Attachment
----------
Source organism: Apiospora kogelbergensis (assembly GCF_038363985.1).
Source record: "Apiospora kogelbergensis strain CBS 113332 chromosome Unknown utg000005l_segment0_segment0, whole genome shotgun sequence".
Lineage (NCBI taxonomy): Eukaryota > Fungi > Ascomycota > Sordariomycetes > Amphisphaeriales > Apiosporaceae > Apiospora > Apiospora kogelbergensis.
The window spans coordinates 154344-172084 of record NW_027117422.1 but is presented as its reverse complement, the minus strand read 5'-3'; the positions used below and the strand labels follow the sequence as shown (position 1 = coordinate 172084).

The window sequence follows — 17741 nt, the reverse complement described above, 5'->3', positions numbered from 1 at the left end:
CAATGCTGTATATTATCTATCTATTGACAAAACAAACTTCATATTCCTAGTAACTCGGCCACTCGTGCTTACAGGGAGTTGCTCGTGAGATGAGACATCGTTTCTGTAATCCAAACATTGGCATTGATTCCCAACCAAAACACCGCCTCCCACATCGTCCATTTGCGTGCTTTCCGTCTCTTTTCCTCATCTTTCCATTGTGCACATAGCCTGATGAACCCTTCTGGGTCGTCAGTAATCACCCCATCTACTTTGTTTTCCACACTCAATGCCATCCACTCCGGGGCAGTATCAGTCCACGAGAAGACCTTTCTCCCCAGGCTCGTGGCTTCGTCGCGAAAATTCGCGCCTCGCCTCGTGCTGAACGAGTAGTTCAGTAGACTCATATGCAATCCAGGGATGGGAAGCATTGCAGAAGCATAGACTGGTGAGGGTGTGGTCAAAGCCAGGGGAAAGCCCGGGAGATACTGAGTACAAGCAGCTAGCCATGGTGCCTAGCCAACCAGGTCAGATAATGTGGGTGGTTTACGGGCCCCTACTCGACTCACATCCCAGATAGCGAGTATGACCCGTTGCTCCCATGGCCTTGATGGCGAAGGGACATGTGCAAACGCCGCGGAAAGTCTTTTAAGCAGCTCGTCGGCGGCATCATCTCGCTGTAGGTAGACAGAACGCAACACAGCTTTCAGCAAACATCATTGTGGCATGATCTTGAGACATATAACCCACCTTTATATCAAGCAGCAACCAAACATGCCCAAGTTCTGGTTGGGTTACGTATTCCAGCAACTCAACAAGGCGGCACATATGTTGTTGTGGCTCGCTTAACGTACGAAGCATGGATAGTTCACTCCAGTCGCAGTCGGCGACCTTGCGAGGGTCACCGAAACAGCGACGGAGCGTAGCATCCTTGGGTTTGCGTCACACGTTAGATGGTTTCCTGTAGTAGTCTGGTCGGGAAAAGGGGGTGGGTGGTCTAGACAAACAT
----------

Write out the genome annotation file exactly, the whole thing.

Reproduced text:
Source organism: Apiospora kogelbergensis (assembly GCF_038363985.1).
Source record: "Apiospora kogelbergensis strain CBS 113332 chromosome Unknown utg000005l_segment0_segment0, whole genome shotgun sequence".
Lineage (NCBI taxonomy): Eukaryota > Fungi > Ascomycota > Sordariomycetes > Amphisphaeriales > Apiosporaceae > Apiospora > Apiospora kogelbergensis.
The window spans coordinates 154344-172084 of record NW_027117422.1 but is presented as its reverse complement, the minus strand read 5'-3'; the positions used below and the strand labels follow the sequence as shown (position 1 = coordinate 172084).

The window sequence follows — 17741 nt, the reverse complement described above, 5'->3', positions numbered from 1 at the left end:
CAATGCTGTATATTATCTATCTATTGACAAAACAAACTTCATATTCCTAGTAACTCGGCCACTCGTGCTTACAGGGAGTTGCTCGTGAGATGAGACATCGTTTCTGTAATCCAAACATTGGCATTGATTCCCAACCAAAACACCGCCTCCCACATCGTCCATTTGCGTGCTTTCCGTCTCTTTTCCTCATCTTTCCATTGTGCACATAGCCTGATGAACCCTTCTGGGTCGTCAGTAATCACCCCATCTACTTTGTTTTCCACACTCAATGCCATCCACTCCGGGGCAGTATCAGTCCACGAGAAGACCTTTCTCCCCAGGCTCGTGGCTTCGTCGCGAAAATTCGCGCCTCGCCTCGTGCTGAACGAGTAGTTCAGTAGACTCATATGCAATCCAGGGATGGGAAGCATTGCAGAAGCATAGACTGGTGAGGGTGTGGTCAAAGCCAGGGGAAAGCCCGGGAGATACTGAGTACAAGCAGCTAGCCATGGTGCCTAGCCAACCAGGTCAGATAATGTGGGTGGTTTACGGGCCCCTACTCGACTCACATCCCAGATAGCGAGTATGACCCGTTGCTCCCATGGCCTTGATGGCGAAGGGACATGTGCAAACGCCGCGGAAAGTCTTTTAAGCAGCTCGTCGGCGGCATCATCTCGCTGTAGGTAGACAGAACGCAACACAGCTTTCAGCAAACATCATTGTGGCATGATCTTGAGACATATAACCCACCTTTATATCAAGCAGCAACCAAACATGCCCAAGTTCTGGTTGGGTTACGTATTCCAGCAACTCAACAAGGCGGCACATATGTTGTTGTGGCTCGCTTAACGTACGAAGCATGGATAGTTCACTCCAGTCGCAGTCGGCGACCTTGCGAGGGTCACCGAAACAGCGACGGAGCGTAGCATCCTTGGGTTTGCGTCACACGTTAGATGGTTTCCTGTAGTAGTCTGGTCGGGAAAAGGGGGTGGGTGGTCTAGACAAACAT